Common sense reforms coming for auto insurance

Pete Kuhnmuench is the executive director of the Insurance Alliance of Michigan.
Published 5:30 a.m. ET Sept. 24, 2017

A recent report on a misleading “study” released by the Coalition to Protect Auto No-Fault is yet another in a long line of attempts to shift the focus from the real problem plaguing Michigan drivers: Their auto insurance is too expensive, and our auto no-fault system is broken.

Drivers in our state pay the highest auto insurance premiums in the country, according to Insure.com, and residents of the city of Detroit pay the highest auto insurance premiums of any city in America. It’s tragic that many drivers in Michigan equate their car insurance to a second mortgage. In fact, more than 20 percent of drivers – or 1.5 million people – behind the wheel right now are driving without insurance because they can’t afford it.

A chief culprit behind the rising cost of auto insurance is the state’s one-of-a-kind requirement that drivers purchase unlimited, lifetime medical benefits with their car insurance policy. In fact, a Detroit Free Press investigative series revealed that these unlimited medical benefits are a cash cow for medical providers, who charge auto insurers two or three times more for the same procedures than health insurers. According to the report, MRI centers in metro Detroit were billing auto insurers $5,300 for an MRI. The same MRI costs $500 under Medicare.

Rampant fraud and abuse is also a contributor to the rising cost of auto insurance in Michigan. The Free Press, in its investigative series, outlined countless instances of people claiming no-fault benefits they were not entitled to. In one particular case, a man was cashing in on no-fault benefits, including attendant care, and was later caught participating in a Mixed Martial Arts fight in Traverse City. In some cases, the very medical centers providing care are defrauding the system. A recent article in Crain’s Detroit Business found privately-owned medical clinics in metro Detroit were receiving kickbacks from chiropractors, physical therapists and transportation companies in exchange for false MRIs. Michigan law requires medical businesses to be owned by physicians, not greedy businesspeople looking to cash on the state’s broken no-fault system.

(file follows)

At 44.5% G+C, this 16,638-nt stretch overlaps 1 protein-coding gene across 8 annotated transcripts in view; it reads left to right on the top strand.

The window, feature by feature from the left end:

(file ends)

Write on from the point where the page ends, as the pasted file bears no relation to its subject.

The coalition has a lot riding on this broken, outdated system, which hasn’t been significantly updated since it was first enacted in 1973. Their members, made up of medical providers and lawyers, have been lining their pockets for decades – profiting from the status quo – while Michigan drivers watch their premiums increase, over and over again.

Misleading, cooked-up studies aren’t going to save drivers a dime on their car insurance and only serve to prolong and protect the broken status quo. In order to truly reduce costs, we must reform Michigan’s broken, outdated no-fault system by cracking down on fraud through creation of a fraud authority to review claims, stopping overcharging by medical providers by enacting a fee schedule for services and driving down costs by giving consumers a choice of different levels of medical benefits.

These common-sense reforms will go a long way towards bringing down the cost of auto insurance in Michigan and putting money back into the pocketbooks of hard-working Michiganders, not hospital executives and lawyers.

Pete Kuhnmuench is the executive director of the Insurance Alliance of Michigan.

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